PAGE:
Mental Fitness
There are many helpful apps designed to provide you with tools to cultivate greater emotional well-being and improve academic performance. These include Headspace, 10% Happier, Waking Up, and Calm, which is offering a free two month trial. WellTrack includes relaxation exercises, simulated situations to deal with specific anxieties (including public speaking), and a course on resilience specifically designed to help manage and gain perspective on COVID-related emotions (membership required).

Financial Wellness
Students are encouraged to have a financial plan through the time that they sit for the bar, including a safe and affordable place to live. Many law schools have shared information about bar study loans and COVID-related emergency loans. AccessLex has provided emergency funds to law schools across the country and also offers many valuable COVID-related resources including webinars and one-on-one coaching for students and graduates.

Recognizing Lawyer Well-Being Week with CoLAP and 2Civility

Bree Buchanan, Chair of the ABA Commission on Lawyer Assistance Programs, recently sat down with 2Civility, the Illinois Supreme Court’s Commission on Professionalism, to discuss Lawyer Well-Being Week, all the resources available to attorneys and legal professionals during the week, and everything CoLAP has planned. Bree shared a wealth of information about Lawyer Well-Being Week and the Commission. Click here to read what Bree had say, and join us in highlighting this important week.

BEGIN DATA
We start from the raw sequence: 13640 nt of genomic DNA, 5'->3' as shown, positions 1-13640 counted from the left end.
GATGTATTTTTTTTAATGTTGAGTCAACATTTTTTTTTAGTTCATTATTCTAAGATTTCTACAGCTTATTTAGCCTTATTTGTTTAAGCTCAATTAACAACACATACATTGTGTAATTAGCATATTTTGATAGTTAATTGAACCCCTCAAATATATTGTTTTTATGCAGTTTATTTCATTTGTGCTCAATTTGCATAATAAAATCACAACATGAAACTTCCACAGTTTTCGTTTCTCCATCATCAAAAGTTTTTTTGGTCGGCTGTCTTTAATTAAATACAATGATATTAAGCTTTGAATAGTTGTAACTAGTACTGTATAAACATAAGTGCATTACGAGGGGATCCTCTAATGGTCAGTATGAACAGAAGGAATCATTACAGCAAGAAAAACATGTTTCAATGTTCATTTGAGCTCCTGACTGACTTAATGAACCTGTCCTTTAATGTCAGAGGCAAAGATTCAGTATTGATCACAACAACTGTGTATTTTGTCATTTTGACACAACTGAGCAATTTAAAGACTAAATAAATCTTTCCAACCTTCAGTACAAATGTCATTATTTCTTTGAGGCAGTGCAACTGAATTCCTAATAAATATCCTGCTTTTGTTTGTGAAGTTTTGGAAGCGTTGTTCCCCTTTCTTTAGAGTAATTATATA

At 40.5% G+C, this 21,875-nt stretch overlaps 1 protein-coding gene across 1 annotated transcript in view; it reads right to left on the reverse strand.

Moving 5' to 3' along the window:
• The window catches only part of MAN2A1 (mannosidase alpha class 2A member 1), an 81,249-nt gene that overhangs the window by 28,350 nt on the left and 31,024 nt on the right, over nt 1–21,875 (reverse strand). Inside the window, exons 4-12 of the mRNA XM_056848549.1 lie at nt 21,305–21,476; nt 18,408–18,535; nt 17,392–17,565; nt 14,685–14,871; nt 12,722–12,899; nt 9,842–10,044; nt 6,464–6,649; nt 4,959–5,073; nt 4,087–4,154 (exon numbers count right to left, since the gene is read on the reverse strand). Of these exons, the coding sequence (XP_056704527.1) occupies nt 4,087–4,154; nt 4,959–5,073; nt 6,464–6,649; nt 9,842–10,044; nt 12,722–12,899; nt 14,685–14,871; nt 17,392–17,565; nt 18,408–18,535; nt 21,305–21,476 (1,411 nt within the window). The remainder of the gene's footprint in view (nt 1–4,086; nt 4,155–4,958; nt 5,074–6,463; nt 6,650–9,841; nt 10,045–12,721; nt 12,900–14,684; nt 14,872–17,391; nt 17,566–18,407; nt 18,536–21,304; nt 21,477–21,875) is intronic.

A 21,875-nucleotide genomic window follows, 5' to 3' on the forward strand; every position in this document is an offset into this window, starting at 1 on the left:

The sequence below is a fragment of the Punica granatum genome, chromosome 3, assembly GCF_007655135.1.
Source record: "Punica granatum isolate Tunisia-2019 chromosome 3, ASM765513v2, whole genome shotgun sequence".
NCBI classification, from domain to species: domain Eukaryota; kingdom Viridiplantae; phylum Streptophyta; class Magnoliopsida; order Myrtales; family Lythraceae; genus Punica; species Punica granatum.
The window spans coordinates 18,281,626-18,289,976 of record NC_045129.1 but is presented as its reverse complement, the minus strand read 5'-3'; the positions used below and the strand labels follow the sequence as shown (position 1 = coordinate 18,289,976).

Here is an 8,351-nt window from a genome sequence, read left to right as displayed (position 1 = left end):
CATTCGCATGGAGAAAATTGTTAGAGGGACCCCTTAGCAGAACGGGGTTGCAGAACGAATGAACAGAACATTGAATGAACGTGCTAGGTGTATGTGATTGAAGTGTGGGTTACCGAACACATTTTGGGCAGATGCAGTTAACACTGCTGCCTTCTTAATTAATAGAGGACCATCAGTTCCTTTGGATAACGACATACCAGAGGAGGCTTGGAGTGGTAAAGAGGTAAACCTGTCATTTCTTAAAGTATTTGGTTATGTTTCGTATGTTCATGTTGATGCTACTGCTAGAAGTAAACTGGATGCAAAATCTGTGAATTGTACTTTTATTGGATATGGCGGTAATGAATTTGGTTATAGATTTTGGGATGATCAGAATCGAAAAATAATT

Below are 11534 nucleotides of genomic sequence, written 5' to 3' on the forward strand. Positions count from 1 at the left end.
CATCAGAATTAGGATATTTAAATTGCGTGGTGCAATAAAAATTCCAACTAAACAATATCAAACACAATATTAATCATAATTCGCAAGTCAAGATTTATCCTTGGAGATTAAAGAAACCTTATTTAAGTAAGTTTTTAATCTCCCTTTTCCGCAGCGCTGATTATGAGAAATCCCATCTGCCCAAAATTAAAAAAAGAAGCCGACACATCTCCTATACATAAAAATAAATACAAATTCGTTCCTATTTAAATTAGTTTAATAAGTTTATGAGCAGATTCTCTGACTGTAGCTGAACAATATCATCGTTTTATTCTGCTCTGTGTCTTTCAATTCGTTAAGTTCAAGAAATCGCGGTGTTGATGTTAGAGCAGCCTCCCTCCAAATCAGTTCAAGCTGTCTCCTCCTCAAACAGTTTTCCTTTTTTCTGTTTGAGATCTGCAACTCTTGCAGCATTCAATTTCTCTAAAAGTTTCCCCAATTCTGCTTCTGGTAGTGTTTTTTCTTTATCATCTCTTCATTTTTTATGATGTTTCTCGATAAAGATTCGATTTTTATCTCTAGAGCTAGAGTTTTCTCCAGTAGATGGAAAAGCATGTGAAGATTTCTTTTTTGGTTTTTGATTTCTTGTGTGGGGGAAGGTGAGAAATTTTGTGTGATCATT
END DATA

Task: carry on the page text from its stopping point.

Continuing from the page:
The Countdown is On – Before the Start of Lawyer Well-Being Week – May 4-8, 2020!

The ABA Commission on Lawyer Assistance Programs in partnership with the ABA Law Practice Division Attorney Well-Being Committee (AWBC) and the National Task Force on Lawyer Well-Being launched the first annual Lawyer Well-Being Week – May 4-8, 2020, to align with Mental Health Awareness Month in May. The aim of Lawyer Well-Being Week (LWBW) is to raise awareness and encourage action across the profession to improve well-being for lawyers and their support teams. The event offers coordinated activities, webinars and well-being resources.


The following update with guides on how to do LWBW remotely is provided by Anne Brafford, LWBW organizer.

  • Remote Participation Guide (posted on the Activity Ideas page): For each day of well-being week, this guide includes multiple, remote-friendly recommendations for videos, articles, and activities aligned with each day’s well-being dimension.
  • Bar Association Participation Guide  (posted on the Activity Ideas page): This guide includes only one recommendation for a video, article, and activity that they can use to support their own activities or simply to recommend to their membership. This is a stripped down version of the Remote Guide given that bar associations often have fewer staff devoted to well-being than law firms, etc.  (Thanks to Martha Knudson of the Utah bar for helping with this).
  • Pre-Prepared Daily Social Media Posts. At the bottom of the Awareness Messaging page on the website, you’ll find a downloadable social media post for each day of well-being week. Each gives the same recommendations for one video, article, and activity as appears in the Bar Association Guide.